"You don't need a weatherman to know which way the wind blows," sang Bob Dylan, but these days, a guide through the seemingly endless flurry of pop culture is just what we need. With that in mind, here is what's on the radar screen in TV, music and film for the coming week.
Big releases: The Words (Sept. 7)
Big picture: A struggling, dead-broke writer (Bradley Cooper) -- who is inexplicably sleeping with Zoe Saldana (Star Trek) -- discovers a brilliant old manuscript in an antique briefcase. The film presents his next move, opting to publish said novel as his own, as an immoral decision with grave consequences. But, realistically speaking, if you were a literary fraud coupled with Saldana, and always had her bemoaning your lack of money (with a world-weary sadness in her cinnamon doe eyes), you'd publish somebody else's novel, too. (Hell, for Zoe, I'd steal an orphan's college trust fund -- and simultaneously take his Halloween candy).
Forecast: Casting the distinguished Jeremy Irons (The Borgias) as the tortured author of the uncovered novel immediately lends The Words credibility. Olivia Wilde and Dennis Quaid also flesh out the bill -- and Cooper himself could charm his way through a hurricane at a Republican convention. But the film's premise also has me wondering if the Twilight novels were published the same way: Did Stephenie Meyer discover the tortured, hormone-fuelled journals of 200-year-old, barely-literate, sparkly vampire trapped in a teenager's body?
Big event: MTV Video Music Awards (Sept. 6, MuchMusic, 7 p.m. )
Big picture: It's the party the Grammys wishes it knew how to throw. This year, the always unpredictable celebration will include performances by Rihanna, Taylor Swift, One Direction and Green Day. British Columbia's own Carly Rae Jepsen will be on hand, nominated for best new artist. I know, you're expecting me to mock Carly with snooty, hipster disdain. But who among us has not been moved to smile at least once by Jepsen's hit, Call Me Maybe. Want proof? Check out the artist's acoustic, children's-toy driven version with The Roots and Jimmy Fallon on YouTube -- not to mention the cross-dressing remix on Chatroulette (you can't make this kind of stuff up). Hell, even Cookie Monster covered her! You got cookie, so share it maybe?
Forecast: Jepsen deserves more than a maybe for recording this summer's theme song. I sincerely hope she wins (and I sincerely HATE being sincere). But Rihanna is poised to steal the show with her live number.
MTV-favourite Nickelback is not a nominee this year (and the band will truly be missed on the podium). But lead singer Chad Kroeger -- or as I now like to call him, Sk8er Man -- would have been a good fit for the main character in The Words. Of course, he'd have poached his lyrics from the cave-paintings of a loincloth-clad Neanderthal.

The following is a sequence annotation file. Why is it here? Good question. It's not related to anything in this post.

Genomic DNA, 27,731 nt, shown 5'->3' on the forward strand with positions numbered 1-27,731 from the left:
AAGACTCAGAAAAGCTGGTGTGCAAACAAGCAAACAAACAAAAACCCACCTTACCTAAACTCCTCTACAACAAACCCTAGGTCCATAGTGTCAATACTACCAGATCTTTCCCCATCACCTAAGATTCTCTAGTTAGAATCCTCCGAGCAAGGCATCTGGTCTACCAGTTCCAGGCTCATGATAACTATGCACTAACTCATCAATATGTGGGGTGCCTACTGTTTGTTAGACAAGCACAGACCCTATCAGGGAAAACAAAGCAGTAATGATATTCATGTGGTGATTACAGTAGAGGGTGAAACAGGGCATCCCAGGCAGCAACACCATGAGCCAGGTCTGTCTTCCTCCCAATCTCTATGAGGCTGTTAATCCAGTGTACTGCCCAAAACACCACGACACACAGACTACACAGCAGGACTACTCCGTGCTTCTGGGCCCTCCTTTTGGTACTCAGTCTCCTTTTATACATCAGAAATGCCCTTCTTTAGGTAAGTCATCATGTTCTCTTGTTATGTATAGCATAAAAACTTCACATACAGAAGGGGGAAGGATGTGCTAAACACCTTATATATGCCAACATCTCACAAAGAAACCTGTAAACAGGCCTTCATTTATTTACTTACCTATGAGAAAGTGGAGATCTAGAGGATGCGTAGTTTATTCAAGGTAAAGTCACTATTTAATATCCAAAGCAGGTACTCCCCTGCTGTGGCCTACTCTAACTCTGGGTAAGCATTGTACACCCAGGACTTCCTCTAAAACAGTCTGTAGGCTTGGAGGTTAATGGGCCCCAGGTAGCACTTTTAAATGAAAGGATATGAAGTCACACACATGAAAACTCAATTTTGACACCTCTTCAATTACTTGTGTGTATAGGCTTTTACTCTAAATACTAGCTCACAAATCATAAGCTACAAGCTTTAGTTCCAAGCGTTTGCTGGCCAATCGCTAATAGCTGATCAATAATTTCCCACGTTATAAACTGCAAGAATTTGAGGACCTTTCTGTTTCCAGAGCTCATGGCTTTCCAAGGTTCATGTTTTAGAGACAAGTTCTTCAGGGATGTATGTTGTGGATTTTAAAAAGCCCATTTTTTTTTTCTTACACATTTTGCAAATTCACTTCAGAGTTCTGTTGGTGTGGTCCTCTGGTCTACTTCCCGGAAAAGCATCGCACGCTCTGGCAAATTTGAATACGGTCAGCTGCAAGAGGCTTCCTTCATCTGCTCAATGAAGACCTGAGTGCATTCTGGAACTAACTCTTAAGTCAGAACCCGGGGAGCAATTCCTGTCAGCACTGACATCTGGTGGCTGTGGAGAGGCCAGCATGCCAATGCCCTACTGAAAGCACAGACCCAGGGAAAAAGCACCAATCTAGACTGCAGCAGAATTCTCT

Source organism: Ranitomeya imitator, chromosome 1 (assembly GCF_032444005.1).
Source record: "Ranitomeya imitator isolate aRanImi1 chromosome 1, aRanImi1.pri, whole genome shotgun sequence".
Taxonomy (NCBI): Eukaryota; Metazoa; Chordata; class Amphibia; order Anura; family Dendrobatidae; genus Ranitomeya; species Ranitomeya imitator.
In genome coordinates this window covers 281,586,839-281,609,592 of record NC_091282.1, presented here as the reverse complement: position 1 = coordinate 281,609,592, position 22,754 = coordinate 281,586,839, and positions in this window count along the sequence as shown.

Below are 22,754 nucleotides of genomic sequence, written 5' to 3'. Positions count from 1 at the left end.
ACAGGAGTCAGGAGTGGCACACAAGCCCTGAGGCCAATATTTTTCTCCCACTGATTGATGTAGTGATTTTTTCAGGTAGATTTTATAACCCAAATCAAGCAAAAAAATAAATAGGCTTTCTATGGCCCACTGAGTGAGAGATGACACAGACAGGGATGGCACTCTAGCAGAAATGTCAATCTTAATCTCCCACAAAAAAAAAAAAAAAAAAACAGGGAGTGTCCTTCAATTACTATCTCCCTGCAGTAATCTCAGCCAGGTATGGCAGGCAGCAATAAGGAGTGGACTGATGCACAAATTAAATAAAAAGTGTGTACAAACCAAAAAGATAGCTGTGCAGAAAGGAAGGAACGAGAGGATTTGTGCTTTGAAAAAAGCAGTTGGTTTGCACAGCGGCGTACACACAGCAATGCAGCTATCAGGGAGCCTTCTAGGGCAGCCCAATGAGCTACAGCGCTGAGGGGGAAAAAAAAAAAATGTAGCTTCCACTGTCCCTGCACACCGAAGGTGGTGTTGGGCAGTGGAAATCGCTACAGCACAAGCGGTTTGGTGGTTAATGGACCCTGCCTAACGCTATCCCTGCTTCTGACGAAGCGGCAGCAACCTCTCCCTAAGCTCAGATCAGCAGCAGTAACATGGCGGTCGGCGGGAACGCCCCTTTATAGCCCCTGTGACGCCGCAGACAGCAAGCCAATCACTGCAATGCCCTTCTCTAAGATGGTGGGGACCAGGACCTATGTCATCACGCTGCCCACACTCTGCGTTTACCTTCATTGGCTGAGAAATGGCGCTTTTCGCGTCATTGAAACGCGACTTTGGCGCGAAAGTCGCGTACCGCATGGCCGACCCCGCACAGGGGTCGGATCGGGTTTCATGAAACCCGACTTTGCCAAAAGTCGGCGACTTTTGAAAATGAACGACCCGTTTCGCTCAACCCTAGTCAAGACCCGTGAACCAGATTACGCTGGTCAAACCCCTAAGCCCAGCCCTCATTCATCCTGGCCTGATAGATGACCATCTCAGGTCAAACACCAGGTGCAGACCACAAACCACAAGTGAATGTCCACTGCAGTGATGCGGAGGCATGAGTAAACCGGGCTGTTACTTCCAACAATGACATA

Honourable mention: Perception (Sept. 5, Bravo, 8 p.m. ). It's A Beautiful Mind meets House meets ... every other police procedural on TV. Dependable Toronto-born actor Eric McCormack stars in the new series Perception, about an eccentric professor with paranoid schizophrenia who helps the FBI solve tough-to-crack cases. Hmm ... Maybe he can explain why Nickelback is the top-selling band in North America?
Big release on Tuesday: Stars (The North), Matchbox Twenty (North).
Big picture: It's not a typo. Both bands essentially chose the same album title (but Stars gets creative points for the word "The"). In the case of Stars, and its underrated brand of electro-indie pop, the title seems appropriate. North is still the side of the border where the Montreal-based ensemble's lush, orchestral-pop is appreciated the most. Lead singers Amy Millan and Torquil Campbell are the perfect vocal dance partners -- always at their best when singing in unison. Meanwhile, after a decade in the dark, Matchbox Twenty returns to light up fans with Rob Thomas's radio-friendly crooning. The group's latest single is a mid-tempo balled called Overjoyed -- likely the same feeling Thomas felt when landing a career-rejuvenating mentor gig on TV's The Voice this fall. But Thomas's side job begs an interesting question: With the revolving door of host/judges/mentors on today's musical reality shows, when will the talent run dry? J. Lo and Paula Abdul are out, Mariah Carey and Britney Spears are in? It's hard to even keep track anymore. How long before the reality sharks start swimming around our young blood, like Carly Rae? (Hey, we just met you -- and it's crazy. Don't give Hollywood your number. No maybes.)
Forecast: Matchbox Twenty's greatest hits album was called Exile on Mainstream for a reason; the band's music is custom built for Top 40 success. But the Stars effort will have far more shine. We should count ourselves lucky that they call the north home.
Honourable mention: Cat Power (Sun). Creative guru Chan Marshall has never been known for her sunny disposition. Cat Power's music has always been soaked in slow-burning melancholy and self-reflection. But indie's siren of sad could surprise fans with an album that lives up to its name. The effort's musical mood is almost jubilant -- and she performed every instrument. Now that's what I call Cat Power.
-- Postmedia News